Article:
Companies selling insurance which are not registered with the Financial Services Authority (FSA) will now be permitted to sell or even offer advice on products.
Everyone involved in insurance-based products is affected – retailers, repairers, carmakers and also fleet suppliers such as leasing companies.
Services affected could include GAP insurance, early termination insurance and even breakdown cover.
The FSA wants to raise standards of professionalism in a market that suffers from a poor image with consumers.
Retailers have three options – become fully authorised to sell and advise on all insurance-based products; become an ‘appointed representative’ (AR) for one or more providers to sell only the products they supply; become an ‘introducer’ and have a passive display of leaflets promoting insurance-based products.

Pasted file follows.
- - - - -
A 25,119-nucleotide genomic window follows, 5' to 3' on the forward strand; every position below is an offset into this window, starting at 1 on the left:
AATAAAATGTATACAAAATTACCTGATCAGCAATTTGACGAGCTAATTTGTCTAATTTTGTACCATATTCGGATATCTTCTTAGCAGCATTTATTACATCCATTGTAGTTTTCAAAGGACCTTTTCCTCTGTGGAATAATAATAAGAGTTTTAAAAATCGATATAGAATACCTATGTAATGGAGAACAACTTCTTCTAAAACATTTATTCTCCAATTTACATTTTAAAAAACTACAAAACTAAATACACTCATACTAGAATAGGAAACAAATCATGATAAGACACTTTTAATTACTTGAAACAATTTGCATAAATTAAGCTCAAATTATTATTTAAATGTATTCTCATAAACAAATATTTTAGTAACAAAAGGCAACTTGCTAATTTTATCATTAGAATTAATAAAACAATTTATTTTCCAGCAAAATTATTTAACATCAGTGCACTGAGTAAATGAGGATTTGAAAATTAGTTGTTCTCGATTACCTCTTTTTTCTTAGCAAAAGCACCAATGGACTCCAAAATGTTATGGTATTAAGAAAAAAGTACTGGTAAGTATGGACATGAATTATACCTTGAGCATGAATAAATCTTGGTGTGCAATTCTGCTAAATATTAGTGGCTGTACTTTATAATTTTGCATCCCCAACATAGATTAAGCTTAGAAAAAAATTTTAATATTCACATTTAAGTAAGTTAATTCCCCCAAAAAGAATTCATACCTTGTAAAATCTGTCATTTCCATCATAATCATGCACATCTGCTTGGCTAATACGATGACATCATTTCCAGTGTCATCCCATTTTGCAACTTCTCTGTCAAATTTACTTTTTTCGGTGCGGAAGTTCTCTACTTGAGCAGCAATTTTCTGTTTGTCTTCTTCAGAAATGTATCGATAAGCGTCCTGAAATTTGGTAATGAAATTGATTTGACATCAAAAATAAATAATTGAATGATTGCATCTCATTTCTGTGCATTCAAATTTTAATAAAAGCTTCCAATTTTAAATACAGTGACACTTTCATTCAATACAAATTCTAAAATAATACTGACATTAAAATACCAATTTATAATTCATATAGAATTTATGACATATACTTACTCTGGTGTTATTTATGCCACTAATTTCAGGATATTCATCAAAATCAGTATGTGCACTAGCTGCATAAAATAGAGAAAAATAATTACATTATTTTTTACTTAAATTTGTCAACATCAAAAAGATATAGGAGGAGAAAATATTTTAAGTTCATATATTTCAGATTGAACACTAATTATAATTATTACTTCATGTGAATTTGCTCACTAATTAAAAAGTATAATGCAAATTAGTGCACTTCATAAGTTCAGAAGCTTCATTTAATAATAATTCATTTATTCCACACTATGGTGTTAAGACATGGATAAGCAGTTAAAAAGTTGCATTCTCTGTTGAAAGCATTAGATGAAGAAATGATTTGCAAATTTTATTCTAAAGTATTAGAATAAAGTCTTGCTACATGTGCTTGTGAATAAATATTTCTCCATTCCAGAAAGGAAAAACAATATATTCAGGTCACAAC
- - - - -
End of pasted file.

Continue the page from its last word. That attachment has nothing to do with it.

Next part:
It is likely that leasing companies wanting to continue to sell insurance products, likely to be GAP and early termination, will follow the AR route.
At Alphabet, Richard Schooling and all key staff have tackled new training programmes and examinations to give them the vital qualifications they need. One training document alone runs to 142 pages of essential training to meet with FSA approval.
The question facing fleets is whether all their suppliers are fully qualified.
If not, it could lead to dangerous interruptions in the provision of key services, including insurance cover.
Costs for training just one person can run into thousands of pounds. Suppliers are also having to deal with major changes introduced in the Consumer Credit Act, which create strict guidelines on how suppliers, such as leasing companies, can advertise pricing details to customers.
Importantly, if a supplier is advertising within an employer’s premises, the employer itself can become liable for any breaches of the new rules.
Schooling said: ‘We deal with some customers’ drivers under their corporate banner, therefore we have to ensure that we are trained and that we comply with any new legislation.’